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Intensive agricultural practices can lead to soil erosion and contamination, as well as nutrient depletion. These challenges threaten the long-term viability of agricultural systems and lead to sedimentation and pollution of freshwater and marine environments. Soils with high levels of organic matter are not only more productive, but also have improved water infiltration, decreased evaporation rates and increased water retention capacity. The loss of topsoil can carry sediment, as well as many pollutants, into receiving waters, impacting water quality downstream. The economic and environmental impacts of cropland erosion are primary concerns of public and private sector actors. There are a variety of strategies for avoiding soil erosion and degradation including no-till farming, restoring riparian buffer zones, and adopting Integrated Pest Management solutions to avoid overuse of pesticides. Many find these strategies are most efficient and transformative when implemented in the context of collective action.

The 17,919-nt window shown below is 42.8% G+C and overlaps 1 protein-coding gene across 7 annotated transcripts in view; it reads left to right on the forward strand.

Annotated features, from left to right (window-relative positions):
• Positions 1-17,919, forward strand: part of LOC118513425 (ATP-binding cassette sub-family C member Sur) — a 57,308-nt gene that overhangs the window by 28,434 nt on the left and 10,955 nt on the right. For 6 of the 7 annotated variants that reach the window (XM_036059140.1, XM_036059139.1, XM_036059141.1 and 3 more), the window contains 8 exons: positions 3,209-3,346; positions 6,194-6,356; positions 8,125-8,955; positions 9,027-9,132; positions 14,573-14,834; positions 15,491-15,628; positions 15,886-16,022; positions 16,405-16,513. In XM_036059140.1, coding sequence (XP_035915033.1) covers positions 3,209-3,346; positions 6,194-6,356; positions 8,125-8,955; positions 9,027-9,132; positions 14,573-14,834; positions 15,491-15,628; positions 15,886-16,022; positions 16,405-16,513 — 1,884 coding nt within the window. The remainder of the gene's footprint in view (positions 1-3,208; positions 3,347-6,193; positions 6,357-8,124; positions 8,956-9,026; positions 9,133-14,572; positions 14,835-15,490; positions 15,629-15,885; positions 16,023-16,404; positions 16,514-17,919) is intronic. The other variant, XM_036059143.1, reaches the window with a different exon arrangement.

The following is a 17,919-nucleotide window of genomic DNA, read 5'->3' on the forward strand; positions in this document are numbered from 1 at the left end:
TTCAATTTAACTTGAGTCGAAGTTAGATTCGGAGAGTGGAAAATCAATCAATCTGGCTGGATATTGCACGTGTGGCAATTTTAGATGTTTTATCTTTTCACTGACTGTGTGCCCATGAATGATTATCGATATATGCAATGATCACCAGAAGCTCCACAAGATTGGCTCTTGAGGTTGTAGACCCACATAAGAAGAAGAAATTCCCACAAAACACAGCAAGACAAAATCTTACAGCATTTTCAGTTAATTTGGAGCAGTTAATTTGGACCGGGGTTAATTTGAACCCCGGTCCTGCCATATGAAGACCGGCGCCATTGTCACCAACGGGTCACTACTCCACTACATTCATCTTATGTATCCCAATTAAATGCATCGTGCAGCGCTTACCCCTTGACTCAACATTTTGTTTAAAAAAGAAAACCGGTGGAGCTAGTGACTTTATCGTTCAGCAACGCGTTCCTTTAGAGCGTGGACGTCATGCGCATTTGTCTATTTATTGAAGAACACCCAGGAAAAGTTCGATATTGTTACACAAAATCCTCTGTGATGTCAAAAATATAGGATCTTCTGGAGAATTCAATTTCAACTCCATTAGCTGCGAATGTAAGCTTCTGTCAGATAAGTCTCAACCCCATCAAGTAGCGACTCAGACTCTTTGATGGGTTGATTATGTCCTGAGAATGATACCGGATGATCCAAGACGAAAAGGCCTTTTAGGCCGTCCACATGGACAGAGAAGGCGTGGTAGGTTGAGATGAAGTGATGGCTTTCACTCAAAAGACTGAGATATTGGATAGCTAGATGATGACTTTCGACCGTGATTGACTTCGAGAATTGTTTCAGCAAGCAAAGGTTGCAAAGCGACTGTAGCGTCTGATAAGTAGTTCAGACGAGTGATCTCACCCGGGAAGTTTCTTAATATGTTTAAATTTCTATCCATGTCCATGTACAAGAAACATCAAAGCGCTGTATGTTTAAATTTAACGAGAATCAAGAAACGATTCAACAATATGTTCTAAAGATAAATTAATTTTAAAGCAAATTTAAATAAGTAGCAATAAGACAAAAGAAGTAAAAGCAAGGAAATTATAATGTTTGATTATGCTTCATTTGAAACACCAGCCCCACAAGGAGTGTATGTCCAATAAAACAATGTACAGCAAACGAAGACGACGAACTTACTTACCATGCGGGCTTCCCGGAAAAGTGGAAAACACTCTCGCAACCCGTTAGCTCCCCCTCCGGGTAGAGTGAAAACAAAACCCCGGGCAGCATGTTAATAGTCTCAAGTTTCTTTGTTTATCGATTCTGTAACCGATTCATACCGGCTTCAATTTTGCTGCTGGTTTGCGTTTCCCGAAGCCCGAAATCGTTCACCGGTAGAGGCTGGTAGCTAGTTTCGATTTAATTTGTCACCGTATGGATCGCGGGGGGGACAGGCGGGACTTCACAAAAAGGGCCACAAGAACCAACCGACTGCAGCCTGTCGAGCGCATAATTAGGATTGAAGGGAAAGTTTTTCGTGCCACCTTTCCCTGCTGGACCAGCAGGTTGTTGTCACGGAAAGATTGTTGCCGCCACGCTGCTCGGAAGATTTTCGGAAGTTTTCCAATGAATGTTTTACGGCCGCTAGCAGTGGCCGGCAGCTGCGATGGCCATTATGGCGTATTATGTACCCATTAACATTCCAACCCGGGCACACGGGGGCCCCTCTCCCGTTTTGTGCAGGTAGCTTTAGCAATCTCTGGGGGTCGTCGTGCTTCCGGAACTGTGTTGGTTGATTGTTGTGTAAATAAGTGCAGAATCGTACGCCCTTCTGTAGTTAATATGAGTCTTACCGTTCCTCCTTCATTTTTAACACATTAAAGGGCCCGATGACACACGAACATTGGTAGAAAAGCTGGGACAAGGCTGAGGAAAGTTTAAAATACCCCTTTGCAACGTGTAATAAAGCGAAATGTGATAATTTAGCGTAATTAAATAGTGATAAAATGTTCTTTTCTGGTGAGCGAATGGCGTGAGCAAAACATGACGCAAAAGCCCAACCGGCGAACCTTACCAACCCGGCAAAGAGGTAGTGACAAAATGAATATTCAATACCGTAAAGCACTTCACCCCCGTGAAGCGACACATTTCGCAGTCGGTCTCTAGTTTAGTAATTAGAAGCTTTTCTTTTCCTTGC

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IUCN Global Standard for Nature-based Solutions (Resource)
To provide guidance and a global framework for the design, verification and scaling up of Nature-based Solutions. The Standard includes globally consistent Criteria and Indicators, which are supported by the Principles for Nature-based Solutions, to measure the strength of interventions. Learn More
Developers: International Union for the Conservation of Nature (IUCN)
Nature and Health (2014) (Resource)
This article presents the state of knowledge with regard to human health and well-being from contact with nature. Learn More
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